In the mid-’90s, around the time Elizabeth Warren’s name was appearing on a list of minority law professors, I was applying for entry-level reporting jobs at dozens of newspapers. In a few cases — one of which involved a summer job at a paper tartly critical of affirmative action — something odd happened. First came the nibble of interest; later, the bashful questions: What, exactly, was my ethnic background? Perhaps I’d like to be considered for a minority internship?
At the time, I was in my early 20s, underemployed, and eager to please. But did I qualify? It was hard to say. One of my parents is Filipino; the other is white; my surname is Spanish. Still, I disliked the implication that my dull, dutiful stories, which I’d clipped to my resume, were suddenly fascinating if their author were less ambiguously ethnic. What grated most — what steered me away from these strange, unbidden opportunities — was that no one asked: Are you actually disadvantaged in some way? Does your ethnicity relate in any way to what you’ve written?
Which brings us back to Elizabeth Warren. We may never know whether she played up her scant Native American ancestry to advance her academic career. But whatever the flap says about the Harvard law professor’s US Senate campaign, it also reflects badly on the ham-fisted, box-checking approach that many employers once took toward diversity — and that some still use today.
Especially in the 1980s and ’90s, the heyday of identity politics, the well-justified desire to open academia and other fields to people of color led in practice to some awkward moments, at least for those who bristled at having their experiences of life reduced to “white,” “black,” “Asian,” “Hispanic,” or “Native American.” And even now, when jobs and school admissions may still ride on these crude categories, anyone whose ancestry falls outside or between them is in a painful spot.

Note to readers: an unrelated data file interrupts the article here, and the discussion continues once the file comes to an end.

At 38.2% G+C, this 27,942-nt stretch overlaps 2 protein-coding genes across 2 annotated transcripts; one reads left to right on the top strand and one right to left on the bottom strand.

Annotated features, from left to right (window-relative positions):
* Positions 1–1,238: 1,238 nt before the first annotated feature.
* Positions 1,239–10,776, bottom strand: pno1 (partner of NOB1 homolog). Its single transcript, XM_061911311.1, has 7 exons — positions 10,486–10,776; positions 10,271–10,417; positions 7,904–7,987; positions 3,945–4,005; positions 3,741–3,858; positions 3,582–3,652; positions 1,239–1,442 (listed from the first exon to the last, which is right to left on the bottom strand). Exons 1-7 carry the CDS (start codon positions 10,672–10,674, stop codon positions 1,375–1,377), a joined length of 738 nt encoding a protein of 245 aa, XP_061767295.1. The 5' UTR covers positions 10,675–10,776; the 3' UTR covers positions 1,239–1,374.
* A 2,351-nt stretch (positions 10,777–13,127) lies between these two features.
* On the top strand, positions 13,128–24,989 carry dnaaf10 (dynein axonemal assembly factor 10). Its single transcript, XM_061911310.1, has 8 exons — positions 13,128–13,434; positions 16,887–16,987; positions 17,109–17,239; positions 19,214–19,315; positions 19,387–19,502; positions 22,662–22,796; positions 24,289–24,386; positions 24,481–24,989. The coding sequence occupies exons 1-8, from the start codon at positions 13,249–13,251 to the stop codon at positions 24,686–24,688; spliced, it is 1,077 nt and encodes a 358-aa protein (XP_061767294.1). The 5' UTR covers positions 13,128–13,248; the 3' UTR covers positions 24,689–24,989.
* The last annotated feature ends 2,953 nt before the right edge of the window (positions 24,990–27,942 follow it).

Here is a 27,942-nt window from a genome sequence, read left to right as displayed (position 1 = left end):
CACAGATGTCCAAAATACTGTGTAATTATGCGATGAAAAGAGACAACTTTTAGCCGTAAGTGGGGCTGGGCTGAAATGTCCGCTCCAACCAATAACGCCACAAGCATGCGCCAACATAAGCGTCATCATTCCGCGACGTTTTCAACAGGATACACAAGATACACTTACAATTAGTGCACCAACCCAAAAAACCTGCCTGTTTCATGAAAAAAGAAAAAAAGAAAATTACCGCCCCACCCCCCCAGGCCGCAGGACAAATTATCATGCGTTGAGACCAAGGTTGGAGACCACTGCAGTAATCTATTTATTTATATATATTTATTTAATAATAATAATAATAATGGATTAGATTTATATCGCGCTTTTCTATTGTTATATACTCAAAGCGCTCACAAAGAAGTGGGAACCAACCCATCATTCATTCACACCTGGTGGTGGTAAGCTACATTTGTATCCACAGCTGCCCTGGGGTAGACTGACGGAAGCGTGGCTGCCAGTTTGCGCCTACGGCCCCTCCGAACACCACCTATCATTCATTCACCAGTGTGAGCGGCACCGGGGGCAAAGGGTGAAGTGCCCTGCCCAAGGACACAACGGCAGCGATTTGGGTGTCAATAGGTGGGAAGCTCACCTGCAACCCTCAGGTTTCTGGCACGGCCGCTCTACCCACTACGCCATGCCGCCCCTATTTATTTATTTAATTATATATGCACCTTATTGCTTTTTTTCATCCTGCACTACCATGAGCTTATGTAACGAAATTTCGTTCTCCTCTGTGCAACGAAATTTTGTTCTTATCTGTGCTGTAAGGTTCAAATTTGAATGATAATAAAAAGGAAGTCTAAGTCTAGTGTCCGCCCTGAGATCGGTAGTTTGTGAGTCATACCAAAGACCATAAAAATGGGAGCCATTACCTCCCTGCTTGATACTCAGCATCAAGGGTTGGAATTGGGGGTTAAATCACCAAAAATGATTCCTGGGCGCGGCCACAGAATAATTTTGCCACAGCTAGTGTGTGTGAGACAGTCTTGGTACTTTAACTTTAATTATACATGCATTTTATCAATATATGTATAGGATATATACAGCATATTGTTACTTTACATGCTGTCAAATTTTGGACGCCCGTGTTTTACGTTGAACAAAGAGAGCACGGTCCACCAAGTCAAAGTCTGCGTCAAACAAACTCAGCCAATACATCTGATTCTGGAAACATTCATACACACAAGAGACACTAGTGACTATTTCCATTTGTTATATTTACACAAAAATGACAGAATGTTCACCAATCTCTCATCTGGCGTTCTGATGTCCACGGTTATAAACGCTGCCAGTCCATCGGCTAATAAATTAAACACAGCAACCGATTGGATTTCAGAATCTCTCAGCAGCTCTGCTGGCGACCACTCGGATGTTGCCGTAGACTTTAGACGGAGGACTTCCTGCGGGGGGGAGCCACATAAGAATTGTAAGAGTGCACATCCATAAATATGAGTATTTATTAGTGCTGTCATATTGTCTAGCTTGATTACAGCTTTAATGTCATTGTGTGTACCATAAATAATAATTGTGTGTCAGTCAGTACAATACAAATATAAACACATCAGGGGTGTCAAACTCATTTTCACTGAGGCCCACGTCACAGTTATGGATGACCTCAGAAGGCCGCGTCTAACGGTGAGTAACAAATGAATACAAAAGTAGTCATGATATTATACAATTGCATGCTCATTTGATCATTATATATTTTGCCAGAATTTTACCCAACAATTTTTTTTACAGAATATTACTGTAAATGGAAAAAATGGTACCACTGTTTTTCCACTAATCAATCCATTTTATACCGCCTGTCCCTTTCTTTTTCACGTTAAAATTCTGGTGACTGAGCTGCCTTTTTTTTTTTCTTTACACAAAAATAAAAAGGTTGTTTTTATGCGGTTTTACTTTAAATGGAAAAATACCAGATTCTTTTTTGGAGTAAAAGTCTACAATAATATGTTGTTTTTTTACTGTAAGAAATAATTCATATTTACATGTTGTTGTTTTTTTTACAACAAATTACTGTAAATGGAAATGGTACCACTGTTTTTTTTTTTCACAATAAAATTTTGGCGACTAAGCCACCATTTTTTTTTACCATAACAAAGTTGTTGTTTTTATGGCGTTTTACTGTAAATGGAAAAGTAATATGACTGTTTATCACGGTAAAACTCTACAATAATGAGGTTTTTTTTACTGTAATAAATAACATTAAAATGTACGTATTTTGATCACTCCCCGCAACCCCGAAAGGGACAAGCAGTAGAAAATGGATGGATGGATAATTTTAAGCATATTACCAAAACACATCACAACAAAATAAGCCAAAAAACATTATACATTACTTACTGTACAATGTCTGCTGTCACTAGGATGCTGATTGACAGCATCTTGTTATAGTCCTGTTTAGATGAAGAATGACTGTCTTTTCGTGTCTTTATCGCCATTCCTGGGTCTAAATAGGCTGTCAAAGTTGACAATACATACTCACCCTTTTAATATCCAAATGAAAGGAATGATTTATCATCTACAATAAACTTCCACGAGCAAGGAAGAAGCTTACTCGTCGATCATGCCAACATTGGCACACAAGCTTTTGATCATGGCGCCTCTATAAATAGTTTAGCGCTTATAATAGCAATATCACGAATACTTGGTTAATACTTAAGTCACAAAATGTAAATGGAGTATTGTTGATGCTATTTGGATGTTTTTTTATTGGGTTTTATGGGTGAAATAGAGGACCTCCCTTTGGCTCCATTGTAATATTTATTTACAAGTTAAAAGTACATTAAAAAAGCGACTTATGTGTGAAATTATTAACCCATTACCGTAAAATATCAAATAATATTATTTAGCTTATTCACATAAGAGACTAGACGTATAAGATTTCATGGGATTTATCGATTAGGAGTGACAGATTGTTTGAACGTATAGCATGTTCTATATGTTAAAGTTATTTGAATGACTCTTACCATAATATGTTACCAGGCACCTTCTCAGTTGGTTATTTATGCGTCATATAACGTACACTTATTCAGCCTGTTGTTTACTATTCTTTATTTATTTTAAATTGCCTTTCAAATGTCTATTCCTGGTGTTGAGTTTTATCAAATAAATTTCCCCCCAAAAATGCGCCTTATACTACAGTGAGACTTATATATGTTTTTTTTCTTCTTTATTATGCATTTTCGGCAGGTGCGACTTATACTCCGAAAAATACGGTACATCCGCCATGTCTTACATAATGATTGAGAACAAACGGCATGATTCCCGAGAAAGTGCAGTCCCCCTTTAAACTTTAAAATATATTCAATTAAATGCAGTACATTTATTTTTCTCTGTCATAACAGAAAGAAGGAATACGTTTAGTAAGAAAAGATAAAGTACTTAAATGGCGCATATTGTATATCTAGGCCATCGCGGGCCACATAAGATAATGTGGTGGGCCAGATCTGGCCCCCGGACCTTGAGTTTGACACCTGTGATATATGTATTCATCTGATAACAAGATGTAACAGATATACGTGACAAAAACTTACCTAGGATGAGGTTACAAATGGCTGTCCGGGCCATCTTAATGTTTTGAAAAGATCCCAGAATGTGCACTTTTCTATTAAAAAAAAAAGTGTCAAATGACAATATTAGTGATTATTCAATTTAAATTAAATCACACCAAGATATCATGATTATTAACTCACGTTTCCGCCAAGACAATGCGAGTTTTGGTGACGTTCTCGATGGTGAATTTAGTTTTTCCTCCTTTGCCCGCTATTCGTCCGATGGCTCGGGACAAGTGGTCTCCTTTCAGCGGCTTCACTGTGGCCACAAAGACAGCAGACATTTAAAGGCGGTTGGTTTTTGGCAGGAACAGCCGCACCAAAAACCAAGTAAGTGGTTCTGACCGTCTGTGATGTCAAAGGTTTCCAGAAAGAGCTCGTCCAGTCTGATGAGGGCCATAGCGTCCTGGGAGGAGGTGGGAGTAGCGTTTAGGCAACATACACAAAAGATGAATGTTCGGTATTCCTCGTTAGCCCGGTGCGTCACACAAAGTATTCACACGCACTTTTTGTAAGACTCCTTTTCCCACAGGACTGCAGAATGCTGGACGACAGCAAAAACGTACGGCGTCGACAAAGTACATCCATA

As for Warren, it’s easy to imagine that, in their rush to get less white and less male quickly, law school faculties might have scrounged around in a promising job candidate’s background in the hope of finding some diversity. Warren comes from a state crafted from the former Indian Territory, a state whose license plates bear the slogan “Native America.” You can almost hear a wishful line of questioning: “You’re from Oklahoma? Are you, by any chance, part Indian?” To which a legal scholar who’s at least 1/32nd-Cherokee could answer honestly: “Well, I’m not not.”
This lets Warren off too easily. On Wednesday, she said she’d identified herself as a member of a minority in a directory of law professors because she wanted to connect with others “for whom Native American is part of their heritage and part of their hearts.” Her explanation makes little sense. Why not join a genealogy club instead?
Yet if Warren handled this subject badly, let’s admit that it’s impossible to handle well. The question still lurks: Are you “diverse” or not? For mixed-race Americans who mean neither to exploit their ancestry nor minimize it, politely brushing aside the issue is harder than it seems.
Meanwhile, the usual ethnic categories keep blurring at the edges; the 2010 census counted over 9 million Americans as multiracial. Yet as The New York Times reported last summer, many elite colleges still can’t say how multiracial applicants fit in with their diversity goals. So applicants are left to fret: Check every box that applies, or hope that skipping the question entirely won’t keep you from getting in?
This isn’t a rant against promoting diversity. We need lawyers and doctors and teachers and reporters who’ve known life outside the affluent, often monochrome suburbs of the Northeast Corridor, and who’ve done something besides jumping from one parentally subsidized resume-building activity to the next.
But even today, our Dilbert-like workplace bureaucracies — the hiring committees, the stilted phone interviews, the people scurrying around to deliver what they think the boss wants — often can’t detect the kinds of diversity that matter most. They just aren’t up to the task of judging how applicants’ backgrounds might influence their work.
Under different circumstances, mixed ancestry could be a gift, one that brings the ability to float above America’s long, tortured racial history and observe it from a critical distance. With time, the old categories may blur enough, and old prejudices may erode enough, to make this whole subject seem quaint.
For now, though, the hiring committee and the admissions office are sending a different message: You’re not so special. Just check a box.